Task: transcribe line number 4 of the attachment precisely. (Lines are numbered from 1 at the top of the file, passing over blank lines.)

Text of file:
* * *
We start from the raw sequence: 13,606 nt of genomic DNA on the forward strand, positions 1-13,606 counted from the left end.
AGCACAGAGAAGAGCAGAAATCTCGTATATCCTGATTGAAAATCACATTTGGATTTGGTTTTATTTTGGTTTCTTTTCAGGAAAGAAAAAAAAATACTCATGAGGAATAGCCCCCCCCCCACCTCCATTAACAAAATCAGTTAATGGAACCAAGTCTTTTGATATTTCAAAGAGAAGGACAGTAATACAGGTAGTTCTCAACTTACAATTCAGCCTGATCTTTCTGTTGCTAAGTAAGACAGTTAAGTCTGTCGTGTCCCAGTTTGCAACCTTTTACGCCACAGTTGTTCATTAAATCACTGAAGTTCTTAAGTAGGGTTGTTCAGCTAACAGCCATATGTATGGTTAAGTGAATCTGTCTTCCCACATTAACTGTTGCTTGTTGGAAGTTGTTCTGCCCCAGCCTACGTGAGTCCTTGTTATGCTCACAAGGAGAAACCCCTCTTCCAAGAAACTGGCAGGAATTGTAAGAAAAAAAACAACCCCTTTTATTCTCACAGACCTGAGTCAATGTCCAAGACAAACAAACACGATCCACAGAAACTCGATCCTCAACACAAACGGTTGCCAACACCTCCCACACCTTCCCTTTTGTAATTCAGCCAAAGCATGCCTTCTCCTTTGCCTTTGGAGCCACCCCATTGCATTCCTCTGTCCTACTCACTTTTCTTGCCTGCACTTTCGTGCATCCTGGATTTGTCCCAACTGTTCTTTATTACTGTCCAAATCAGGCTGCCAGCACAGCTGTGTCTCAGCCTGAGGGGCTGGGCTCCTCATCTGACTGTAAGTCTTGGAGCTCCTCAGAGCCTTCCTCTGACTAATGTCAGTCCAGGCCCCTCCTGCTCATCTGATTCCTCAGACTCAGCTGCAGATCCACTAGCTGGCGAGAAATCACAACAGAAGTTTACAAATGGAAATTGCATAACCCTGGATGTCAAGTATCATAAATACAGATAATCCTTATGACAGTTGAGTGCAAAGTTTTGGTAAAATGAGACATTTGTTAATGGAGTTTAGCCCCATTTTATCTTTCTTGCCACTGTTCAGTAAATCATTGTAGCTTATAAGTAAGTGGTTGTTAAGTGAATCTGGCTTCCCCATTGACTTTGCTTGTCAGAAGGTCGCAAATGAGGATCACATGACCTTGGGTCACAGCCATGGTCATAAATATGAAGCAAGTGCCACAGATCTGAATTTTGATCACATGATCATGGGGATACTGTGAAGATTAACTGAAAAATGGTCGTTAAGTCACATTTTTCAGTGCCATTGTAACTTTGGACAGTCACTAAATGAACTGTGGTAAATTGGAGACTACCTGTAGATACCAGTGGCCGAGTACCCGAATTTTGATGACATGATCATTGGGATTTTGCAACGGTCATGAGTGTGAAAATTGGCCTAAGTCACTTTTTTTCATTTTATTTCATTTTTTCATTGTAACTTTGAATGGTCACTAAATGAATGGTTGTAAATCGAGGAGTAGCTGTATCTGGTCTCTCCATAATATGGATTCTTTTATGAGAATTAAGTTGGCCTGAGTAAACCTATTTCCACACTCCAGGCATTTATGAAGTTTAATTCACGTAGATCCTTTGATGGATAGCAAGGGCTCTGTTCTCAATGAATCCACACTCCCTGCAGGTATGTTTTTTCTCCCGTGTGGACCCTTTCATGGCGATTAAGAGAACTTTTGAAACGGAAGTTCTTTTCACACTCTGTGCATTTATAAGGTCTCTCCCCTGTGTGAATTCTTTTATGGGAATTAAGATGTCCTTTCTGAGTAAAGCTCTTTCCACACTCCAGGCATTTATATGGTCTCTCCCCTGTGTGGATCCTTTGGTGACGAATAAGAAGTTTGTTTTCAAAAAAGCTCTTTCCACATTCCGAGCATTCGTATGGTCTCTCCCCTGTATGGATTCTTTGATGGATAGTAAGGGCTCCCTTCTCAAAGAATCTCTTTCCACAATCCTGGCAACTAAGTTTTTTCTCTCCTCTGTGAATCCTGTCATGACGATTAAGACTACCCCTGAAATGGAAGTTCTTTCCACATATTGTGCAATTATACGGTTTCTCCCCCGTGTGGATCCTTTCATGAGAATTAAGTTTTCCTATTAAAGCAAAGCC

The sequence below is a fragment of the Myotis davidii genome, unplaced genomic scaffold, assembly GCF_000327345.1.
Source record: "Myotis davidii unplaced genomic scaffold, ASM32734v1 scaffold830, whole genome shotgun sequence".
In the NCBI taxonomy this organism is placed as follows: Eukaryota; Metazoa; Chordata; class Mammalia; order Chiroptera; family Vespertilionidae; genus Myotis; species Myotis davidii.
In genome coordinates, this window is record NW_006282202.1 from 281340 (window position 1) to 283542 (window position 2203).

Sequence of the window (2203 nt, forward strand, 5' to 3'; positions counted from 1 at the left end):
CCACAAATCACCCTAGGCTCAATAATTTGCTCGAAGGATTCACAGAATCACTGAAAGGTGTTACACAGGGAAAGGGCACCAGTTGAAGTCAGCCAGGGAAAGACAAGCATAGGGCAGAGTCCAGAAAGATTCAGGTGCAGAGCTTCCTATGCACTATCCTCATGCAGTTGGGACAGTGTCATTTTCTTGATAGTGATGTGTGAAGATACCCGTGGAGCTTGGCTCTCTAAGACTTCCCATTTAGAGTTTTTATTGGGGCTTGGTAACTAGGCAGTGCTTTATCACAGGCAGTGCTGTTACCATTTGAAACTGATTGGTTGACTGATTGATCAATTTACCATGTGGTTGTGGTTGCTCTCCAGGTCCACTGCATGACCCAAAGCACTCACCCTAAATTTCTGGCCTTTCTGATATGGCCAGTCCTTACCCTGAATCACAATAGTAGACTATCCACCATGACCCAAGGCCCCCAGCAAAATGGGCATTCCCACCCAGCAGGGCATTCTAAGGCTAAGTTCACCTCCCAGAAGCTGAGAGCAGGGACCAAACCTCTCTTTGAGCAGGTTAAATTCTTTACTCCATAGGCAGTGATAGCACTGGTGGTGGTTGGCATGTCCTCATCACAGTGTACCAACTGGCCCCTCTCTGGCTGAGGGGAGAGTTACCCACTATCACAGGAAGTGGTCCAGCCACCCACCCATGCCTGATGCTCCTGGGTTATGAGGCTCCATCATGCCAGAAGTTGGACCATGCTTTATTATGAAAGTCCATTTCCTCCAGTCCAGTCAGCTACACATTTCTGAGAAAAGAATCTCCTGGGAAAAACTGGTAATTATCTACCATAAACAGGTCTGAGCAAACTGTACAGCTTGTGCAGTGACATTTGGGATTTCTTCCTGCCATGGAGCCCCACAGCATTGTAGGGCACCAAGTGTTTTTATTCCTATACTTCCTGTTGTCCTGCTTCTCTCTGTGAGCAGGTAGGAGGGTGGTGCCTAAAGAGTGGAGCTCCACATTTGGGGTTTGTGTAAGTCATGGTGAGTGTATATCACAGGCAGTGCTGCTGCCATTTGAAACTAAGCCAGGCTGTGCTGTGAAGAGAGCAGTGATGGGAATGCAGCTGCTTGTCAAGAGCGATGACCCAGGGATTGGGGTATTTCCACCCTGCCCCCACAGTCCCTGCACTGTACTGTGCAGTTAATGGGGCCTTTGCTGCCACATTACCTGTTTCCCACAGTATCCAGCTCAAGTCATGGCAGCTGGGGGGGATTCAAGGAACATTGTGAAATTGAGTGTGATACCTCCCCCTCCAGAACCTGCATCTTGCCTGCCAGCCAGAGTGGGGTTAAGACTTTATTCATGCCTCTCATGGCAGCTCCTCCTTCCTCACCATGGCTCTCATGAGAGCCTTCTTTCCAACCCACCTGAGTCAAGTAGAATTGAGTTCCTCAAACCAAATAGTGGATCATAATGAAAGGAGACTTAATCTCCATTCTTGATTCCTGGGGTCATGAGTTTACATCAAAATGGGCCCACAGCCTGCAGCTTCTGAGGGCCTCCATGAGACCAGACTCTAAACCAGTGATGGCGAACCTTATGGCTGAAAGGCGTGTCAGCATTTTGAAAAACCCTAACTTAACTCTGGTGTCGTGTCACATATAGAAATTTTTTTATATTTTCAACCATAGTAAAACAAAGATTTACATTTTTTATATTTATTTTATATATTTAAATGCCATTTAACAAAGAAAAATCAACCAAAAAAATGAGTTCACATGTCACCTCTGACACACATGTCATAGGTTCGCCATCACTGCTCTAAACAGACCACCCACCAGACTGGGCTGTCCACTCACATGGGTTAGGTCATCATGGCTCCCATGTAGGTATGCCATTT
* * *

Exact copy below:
Source record: "Myotis davidii unplaced genomic scaffold, ASM32734v1 scaffold830, whole genome shotgun sequence".